Basic camera settings
I recommend to any novice photographer, whenever possible, to actively use the automation of the camera. This applies to matrix metering, autofocus, automatic white balance, and everything else that only lends itself to automation, and with which modern cameras often cope better than modern photographers. Put all the black work on the camera, and pay more attention to the search for beautiful scenes and the harmonious composition of the frame.
But there are cases when a camera imagining itself too smart has to be taken in hedgehogs.
Shot on a full machine. What nonsense?
It didn’t look like that at all!
Exposure Compensation + White Balance + Image Style
This is another matter. I reduced the exposure by 1.3 feet (- 1.3 EV), changed the white balance to cloudy, chose the vivid image style and added 2 saturation points. As a result, the rich colors of the sunset sky are fully manifested.
It turns out that some simple manipulations can significantly improve the look of your pictures. I mean – your good shots. Mediocre pictures with poor composition or dull lighting won’t stop being mediocre no matter how much you mess with the camera settings.
The two most important parameters that you should be able to adjust are exposure compensation and white balance. All cameras have these settings – the only difference is the convenience of working with them. More expensive cameras allow you to adjust the exposure and white balance directly, while cheaper cameras can make you climb the menu. Check your camera manual for details.
Keep in mind that the green mode (AUTO), so beloved by beginners, usually does not allow the photographer to control either exposure, white balance, or many other useful camera options. The same applies to stupid story modes (portrait, landscape, macro, etc.), which greatly limit the flight of fantasy.
Be prudent and shoot in one of the four traditional professional modes: P, A, S, M or P, Av, Tv, M. All of them (except, perhaps, manual mode M) lend themselves to automation no worse than modes for housewives but at the same time leave you the freedom to flexibly control any camera settings in accordance with the specific photographic situation. Read more about shooting modes in the article “Camera modes”.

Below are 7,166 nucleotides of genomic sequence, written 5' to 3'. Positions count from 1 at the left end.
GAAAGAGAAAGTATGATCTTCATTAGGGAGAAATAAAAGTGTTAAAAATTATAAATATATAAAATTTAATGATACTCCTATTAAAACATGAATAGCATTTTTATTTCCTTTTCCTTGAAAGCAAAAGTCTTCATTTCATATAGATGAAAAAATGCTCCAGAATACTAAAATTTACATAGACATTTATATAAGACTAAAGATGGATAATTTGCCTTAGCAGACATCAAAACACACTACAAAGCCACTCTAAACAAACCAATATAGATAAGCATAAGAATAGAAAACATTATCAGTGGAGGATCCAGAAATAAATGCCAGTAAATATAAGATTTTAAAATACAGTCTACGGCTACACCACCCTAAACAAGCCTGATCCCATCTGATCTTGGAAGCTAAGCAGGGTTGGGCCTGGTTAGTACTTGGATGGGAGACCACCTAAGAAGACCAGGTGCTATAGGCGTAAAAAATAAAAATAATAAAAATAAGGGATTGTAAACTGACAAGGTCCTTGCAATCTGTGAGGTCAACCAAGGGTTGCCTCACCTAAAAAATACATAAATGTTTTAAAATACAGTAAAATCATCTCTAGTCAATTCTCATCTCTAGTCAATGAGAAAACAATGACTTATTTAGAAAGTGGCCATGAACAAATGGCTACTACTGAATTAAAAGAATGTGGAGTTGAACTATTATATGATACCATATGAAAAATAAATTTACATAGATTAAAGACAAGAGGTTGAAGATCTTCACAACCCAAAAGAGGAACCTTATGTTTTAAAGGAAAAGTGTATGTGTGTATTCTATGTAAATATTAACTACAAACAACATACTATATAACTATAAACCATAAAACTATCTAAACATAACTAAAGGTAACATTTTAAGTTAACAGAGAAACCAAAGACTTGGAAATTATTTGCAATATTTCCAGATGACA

Exposure compensation (exposure compensation) is used to force exposure changes in automatic modes. The matrix metering of modern cameras works well in most situations, but in difficult lighting conditions it can be wrong. Many cameras tend to overexposure when the contrast of the scene is high, as well as to underexposure when shooting low-contrast light scenes. Exposure compensation was invented precisely for these cases. If the picture comes out too bright, you decrease the exposure, i.e. enter a negative correction and get a correctly exposed frame. If the picture is too dark, the exposure needs to be increased.
On most cameras, for exposure compensation, you need to press the +/- button and spin the wheel, changing the exposure up or down. Some cameras are equipped with a separate exposure compensation control, and in some you have to set the appropriate correction through a special menu.
The white balance is called so because its task is to keep the white color in the pictures exactly white regardless of the lighting, whether it be the reddish rays of the setting sun or the blue-green light of a mercury lamp. By choosing a white balance value that matches the current lighting conditions, you achieve the most natural color gamut. In addition, like any other customizable camera setting, white balance can be used for creative purposes. After all, no one forbids setting the “wrong” white balance in order to intentionally distort the colors in the picture. Automatic white balance, as a rule, gives an acceptable result in daylight, but unusual light often requires you to interfere with the camera.
Why is all this necessary?
And then, that the camera does not see the world like a person does. She is unable to appreciate the beauty and exclusivity of the scene. The algorithms that control it are designed to receive more or less acceptable images in conditions close to standard, and it is non-standard conditions that most often turn out to be the most attractive for shooting.
It is not enough just to see the photogenic plot, you need to imagine how his camera will see it, and make the appropriate adjustments. In the digital age, making it easy. Take a test shot and look at the screen – if the image doesn’t look the way you would like it to, make corrections and shoot again until you are satisfied with the result. Over time, your experience will allow you to predict the necessary adjustments before shooting.
I do not urge you to blindly copy the surrounding reality. Usually I’m shooting not what my eyes see, but what my mind sees. Nature is beautiful.